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More About The UK Prospects Of TV White Space Broadband

It is not surprising to find that the likes of Nokia, Microsoft, BBC and BT looking to exploit the swathes of unlicensed, free spectrum commonly known as TV white space or TVWS.

Companies can have access to up to 150MHz worth of spectrum (unused channels in the UHF TV band, between 470MHz and 790MHz) compared to 30MHz for a traditional mobile phone operator, which appears to be ideally suited for mid-range wireless solutions, covering a radius of up to 10km and data rates hovering around 16Mbps.

Neul (opens in new tab), the startup that has received the backing of the industry giants, says that its system can support up to 50 billion M2M (machine to machine) connections with each basestation supporting a staggering one million connections, making the technology perfect for high density solutions like smart meters or localised hotspots.

We're not sure whether the conspicuous lack of support from any major mobile phone operator in the UK should be viewed as proof that they're considering white-space broadband as a serious rival.

In theory, Neul's technology could be used to transmit voice as data which could seriously harm the business models of O2 and the like.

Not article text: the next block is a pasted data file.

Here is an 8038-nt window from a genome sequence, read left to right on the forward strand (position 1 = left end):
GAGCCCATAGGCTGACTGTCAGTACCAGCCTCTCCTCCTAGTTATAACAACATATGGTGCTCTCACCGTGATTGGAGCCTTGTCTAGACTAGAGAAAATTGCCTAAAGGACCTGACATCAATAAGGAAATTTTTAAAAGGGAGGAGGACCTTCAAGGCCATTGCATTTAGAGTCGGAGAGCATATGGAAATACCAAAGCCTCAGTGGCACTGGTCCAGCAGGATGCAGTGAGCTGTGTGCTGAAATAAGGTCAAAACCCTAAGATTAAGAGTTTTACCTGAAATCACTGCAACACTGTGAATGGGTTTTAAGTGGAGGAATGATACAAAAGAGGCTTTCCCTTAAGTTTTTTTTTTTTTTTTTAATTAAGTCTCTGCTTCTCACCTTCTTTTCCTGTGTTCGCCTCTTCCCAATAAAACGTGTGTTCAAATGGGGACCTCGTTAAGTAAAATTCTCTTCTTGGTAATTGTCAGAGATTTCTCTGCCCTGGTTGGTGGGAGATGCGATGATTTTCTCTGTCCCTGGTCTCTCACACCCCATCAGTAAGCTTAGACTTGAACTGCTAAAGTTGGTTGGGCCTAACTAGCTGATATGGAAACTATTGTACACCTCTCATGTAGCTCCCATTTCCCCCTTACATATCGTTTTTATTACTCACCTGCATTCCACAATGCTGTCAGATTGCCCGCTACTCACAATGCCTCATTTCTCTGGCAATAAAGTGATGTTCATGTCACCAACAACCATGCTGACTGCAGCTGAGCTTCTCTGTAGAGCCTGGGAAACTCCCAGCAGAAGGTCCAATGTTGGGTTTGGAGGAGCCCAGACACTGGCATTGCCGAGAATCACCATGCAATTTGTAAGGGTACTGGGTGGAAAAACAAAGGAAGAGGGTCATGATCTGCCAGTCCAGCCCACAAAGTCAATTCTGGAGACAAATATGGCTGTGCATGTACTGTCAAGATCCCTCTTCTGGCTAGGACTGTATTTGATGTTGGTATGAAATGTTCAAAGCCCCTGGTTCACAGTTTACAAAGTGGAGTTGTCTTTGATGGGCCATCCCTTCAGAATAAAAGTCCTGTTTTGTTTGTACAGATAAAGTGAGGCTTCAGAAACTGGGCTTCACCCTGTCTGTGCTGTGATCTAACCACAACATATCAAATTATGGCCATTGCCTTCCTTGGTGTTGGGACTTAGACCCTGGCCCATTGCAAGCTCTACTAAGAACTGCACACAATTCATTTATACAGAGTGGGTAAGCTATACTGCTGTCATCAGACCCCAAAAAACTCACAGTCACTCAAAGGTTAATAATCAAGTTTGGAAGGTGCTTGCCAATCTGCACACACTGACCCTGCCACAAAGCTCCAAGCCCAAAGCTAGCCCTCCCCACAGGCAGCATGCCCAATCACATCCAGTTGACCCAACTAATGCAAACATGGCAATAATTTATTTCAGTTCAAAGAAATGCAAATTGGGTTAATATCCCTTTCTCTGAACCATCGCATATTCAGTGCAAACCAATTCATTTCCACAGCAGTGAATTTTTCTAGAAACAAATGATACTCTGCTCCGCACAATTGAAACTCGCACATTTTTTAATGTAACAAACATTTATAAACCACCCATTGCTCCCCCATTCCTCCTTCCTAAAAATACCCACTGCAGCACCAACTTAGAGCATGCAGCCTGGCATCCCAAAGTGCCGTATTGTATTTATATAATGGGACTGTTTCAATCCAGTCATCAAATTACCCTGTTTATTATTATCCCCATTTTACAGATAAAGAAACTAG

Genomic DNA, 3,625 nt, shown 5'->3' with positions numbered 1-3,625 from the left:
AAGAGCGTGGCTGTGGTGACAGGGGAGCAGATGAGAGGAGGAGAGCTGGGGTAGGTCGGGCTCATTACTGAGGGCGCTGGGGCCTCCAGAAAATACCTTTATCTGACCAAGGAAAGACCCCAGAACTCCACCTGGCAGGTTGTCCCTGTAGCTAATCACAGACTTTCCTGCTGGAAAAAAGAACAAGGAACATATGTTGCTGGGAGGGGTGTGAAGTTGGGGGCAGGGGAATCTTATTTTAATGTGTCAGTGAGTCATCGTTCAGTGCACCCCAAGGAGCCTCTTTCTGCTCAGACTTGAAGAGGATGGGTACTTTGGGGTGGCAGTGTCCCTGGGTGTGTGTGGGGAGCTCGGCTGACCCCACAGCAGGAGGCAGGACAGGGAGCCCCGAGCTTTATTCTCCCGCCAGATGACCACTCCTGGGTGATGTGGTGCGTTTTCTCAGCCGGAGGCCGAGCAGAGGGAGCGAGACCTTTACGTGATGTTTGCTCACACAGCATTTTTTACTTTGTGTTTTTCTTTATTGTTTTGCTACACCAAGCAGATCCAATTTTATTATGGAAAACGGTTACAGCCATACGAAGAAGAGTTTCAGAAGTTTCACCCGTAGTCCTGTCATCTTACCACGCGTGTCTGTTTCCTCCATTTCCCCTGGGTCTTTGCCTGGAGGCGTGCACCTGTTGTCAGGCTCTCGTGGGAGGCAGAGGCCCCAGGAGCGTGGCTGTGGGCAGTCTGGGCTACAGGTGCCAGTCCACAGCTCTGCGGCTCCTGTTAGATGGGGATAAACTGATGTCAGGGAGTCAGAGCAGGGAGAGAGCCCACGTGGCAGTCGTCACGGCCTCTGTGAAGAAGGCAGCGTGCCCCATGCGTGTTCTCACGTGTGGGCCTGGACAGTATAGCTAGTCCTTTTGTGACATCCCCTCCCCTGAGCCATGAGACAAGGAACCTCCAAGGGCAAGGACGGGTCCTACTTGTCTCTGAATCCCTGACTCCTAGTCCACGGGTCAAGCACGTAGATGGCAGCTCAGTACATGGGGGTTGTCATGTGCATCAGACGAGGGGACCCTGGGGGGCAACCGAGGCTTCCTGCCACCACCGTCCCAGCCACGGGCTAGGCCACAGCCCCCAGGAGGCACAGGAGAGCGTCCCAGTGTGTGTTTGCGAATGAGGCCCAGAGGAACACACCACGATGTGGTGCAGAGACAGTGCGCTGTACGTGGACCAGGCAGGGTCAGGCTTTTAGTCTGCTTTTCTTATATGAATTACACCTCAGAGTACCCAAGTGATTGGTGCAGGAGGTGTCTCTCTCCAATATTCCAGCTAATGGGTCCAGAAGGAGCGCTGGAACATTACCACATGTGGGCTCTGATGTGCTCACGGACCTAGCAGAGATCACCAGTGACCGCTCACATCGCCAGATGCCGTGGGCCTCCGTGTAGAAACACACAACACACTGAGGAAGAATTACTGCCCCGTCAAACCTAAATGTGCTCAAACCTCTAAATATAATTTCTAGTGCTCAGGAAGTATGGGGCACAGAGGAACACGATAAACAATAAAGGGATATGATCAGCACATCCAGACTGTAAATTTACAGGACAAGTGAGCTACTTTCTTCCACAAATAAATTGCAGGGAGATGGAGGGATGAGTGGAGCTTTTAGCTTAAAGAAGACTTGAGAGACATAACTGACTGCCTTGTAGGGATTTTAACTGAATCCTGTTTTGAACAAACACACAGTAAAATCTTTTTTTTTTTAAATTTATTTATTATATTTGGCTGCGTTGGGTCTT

Interestingly, there's a competing group called the Wireless Broadband Alliance which aims to push for classic Wi-Fi as a complementary and alternative solution to 3G and 4G and surprisingly WBA has the backing of some of the biggest names in the Telecoms world (Orange, China Mobile, Aircel, Softbank amongst others).

Désiré has been musing and writing about technology during a career spanning four decades. He dabbled in website building and web hosting when DHTML and frames were en vogue and started writing about the impact of technology on society just before the start of the Y2K hysteria at the turn of the last millennium. Following an eight-year stint at where he discovered the joys of global tech-fests, Désiré now heads up TechRadar Pro. Previously he was a freelance technology journalist at Incisive Media, Breakthrough Publishing and Vnunet, and Business Magazine. He also launched and hosted the first Tech Radio Show on Radio Plus.